Tim Cook Doesn't Make Employees' Lives Miserable
OK, so we can't exactly speak for <em>every</em> single one of Apple's <a href="http://www.sec.gov/Archives/edgar/data/320193/000119312511282113/d220209d10k.htm" target="_hplink">60,000 employees</a>, but there are few indications that underlings are happier under Cook than they were under Jobs. <a href="http://tech.fortune.cnn.com/2012/05/24/apple-tim-cook-ceo/" target="_hplink">As <em>Fortune</em>'s Adam Lashinsky wrote</a> of an annual retreat for top execs in April, "the spirit of the meeting was upbeat and even fun [...] a stark contrast to the grim and fearful tone Jobs engendered at the meetings." Indeed, peppered throughout Walter Isaacson's biography of Jobs are many episodes of Jobs berating his workers for their incompetence. Cook, in contrast, seems like a leveler head.
Tim Cook Is Not A Scrooge McDuck
Steve Jobs was many things, but "charitable" wasn't one of them. But just a week into Cook's tenure, <a href="http://9to5mac.com/2011/09/08/tim-cook-announces-new-charity-matching-service-for-apple-employees/" target="_hplink">the new CEO started a program</a> in which Apple matches dollar-for-dollar any charitable donation made to a nonprofit, up to $10,000. Such gift-matching systems are standard at many American companies; but this was a first for Apple. To boot, <a href="http://www.huffingtonpost.com/2012/02/03/apple-charity-donation_n_1253185.html" target="_hplink">Apple under Cook also gave away $50 million to Stanford hospitals</a>. By contrast, Jobs <a href="http://dealbook.nytimes.com/2011/08/29/the-mystery-of-steve-jobss-public-giving/" target="_hplink"> personally didn't have any public record of giving to charity</a> and once reportedly employees that <a href="http://www.theverge.com/2012/2/2/2766403/tim-cook-apple-charity-project-red-stanford" target="_hplink">Apple giving away money was a waste of time</a>. Jerk moves.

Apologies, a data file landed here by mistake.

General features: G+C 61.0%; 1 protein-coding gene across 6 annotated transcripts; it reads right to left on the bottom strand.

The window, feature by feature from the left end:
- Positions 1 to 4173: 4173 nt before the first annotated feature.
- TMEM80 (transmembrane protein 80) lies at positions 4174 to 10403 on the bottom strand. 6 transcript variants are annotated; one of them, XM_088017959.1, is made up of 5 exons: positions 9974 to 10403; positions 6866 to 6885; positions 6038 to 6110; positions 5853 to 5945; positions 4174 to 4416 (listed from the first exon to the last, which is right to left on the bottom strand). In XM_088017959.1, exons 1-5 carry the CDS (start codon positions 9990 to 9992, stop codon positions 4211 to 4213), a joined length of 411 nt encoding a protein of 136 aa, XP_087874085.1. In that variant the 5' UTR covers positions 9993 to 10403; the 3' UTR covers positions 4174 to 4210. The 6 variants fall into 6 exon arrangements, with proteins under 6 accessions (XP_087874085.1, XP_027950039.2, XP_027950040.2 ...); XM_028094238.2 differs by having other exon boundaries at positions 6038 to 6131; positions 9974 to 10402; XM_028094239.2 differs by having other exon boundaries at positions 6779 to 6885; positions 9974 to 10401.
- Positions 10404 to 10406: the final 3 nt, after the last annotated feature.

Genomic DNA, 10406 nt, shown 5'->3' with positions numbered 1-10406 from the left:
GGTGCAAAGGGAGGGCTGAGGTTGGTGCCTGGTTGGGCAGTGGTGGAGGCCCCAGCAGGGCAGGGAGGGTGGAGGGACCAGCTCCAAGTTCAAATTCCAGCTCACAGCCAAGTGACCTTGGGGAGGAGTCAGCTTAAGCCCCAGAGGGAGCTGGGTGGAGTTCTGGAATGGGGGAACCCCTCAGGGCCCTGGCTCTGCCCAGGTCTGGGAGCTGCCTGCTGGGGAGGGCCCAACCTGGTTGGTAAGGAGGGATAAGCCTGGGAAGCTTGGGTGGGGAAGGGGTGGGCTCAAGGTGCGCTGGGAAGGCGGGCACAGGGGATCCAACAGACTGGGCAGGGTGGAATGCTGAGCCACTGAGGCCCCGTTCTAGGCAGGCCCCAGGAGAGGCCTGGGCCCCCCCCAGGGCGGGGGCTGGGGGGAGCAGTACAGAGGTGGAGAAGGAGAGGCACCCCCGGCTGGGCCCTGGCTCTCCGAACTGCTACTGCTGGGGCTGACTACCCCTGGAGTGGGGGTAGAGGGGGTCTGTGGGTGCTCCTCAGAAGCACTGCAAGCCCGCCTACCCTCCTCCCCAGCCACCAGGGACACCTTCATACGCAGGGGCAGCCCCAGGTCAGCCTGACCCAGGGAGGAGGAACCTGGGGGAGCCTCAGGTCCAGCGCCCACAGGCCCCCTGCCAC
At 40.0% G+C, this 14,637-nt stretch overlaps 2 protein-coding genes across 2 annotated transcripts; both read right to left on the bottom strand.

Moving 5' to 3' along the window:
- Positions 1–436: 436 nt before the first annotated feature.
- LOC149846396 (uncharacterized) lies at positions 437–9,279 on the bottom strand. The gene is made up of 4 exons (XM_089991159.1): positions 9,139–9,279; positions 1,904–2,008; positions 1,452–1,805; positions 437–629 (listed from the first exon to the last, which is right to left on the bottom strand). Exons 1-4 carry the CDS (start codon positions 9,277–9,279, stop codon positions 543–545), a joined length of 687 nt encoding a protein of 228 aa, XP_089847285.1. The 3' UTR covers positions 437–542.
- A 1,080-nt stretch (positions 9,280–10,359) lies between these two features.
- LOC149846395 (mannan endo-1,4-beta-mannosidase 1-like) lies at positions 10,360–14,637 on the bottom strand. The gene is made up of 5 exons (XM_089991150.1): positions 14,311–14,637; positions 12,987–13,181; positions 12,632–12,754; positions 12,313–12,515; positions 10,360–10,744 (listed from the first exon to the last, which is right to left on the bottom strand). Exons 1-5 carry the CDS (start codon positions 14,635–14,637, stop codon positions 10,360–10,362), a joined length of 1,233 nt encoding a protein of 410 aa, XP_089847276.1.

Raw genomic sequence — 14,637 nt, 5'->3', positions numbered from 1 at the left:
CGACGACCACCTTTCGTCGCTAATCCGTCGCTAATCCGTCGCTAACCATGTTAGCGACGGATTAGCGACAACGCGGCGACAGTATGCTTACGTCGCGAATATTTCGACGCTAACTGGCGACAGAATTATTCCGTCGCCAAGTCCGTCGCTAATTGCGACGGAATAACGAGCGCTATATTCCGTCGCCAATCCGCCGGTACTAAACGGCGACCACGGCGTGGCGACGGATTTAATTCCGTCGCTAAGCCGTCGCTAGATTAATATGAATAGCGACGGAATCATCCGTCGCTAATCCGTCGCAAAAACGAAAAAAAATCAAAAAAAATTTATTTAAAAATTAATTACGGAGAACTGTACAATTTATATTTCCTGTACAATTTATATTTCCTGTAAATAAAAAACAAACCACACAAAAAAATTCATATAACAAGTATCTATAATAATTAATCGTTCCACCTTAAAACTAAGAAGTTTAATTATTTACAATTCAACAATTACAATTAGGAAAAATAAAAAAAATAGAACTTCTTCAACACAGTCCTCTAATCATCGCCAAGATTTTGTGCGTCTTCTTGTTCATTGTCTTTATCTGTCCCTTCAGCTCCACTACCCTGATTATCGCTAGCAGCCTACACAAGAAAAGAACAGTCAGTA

Tim Cook Shares Some Of Apple's Massive Pile Of Cash
This ain't exactly charity, but it is a good thing. While Jobs wasn't one to give to investors any of Apple's trucks-full of cash in the form of dividends or stock buyback, Cook is fine with it. In February, <a href="http://tech.fortune.cnn.com/2012/03/19/apples-dividend-and-buyback-what-the-analysts-are-saying/" target="_hplink">Apple issued a $2.65-per-quarter dividend and promised to buy $10 million worth in stock back from investors</a>. In short, Cook wanted to reward investors, both big and small, for the years they'd keep their money in the company.
Tim Cook Has Made Apple A Ton Of Money
Of course, the most important thing for investors is the stock price itself -- and wow, it's doing fantastic. In one year, Cook has made Apple 77 percent richer. On his first day, a share of Apple was trading for $376. As as I write this, it's trading for $667. That ends up being an additional $353 <em>billion</em>. Of course Jobs should be credited with the upward trajectory he left the company with, but it was Cook who guided the company to that high.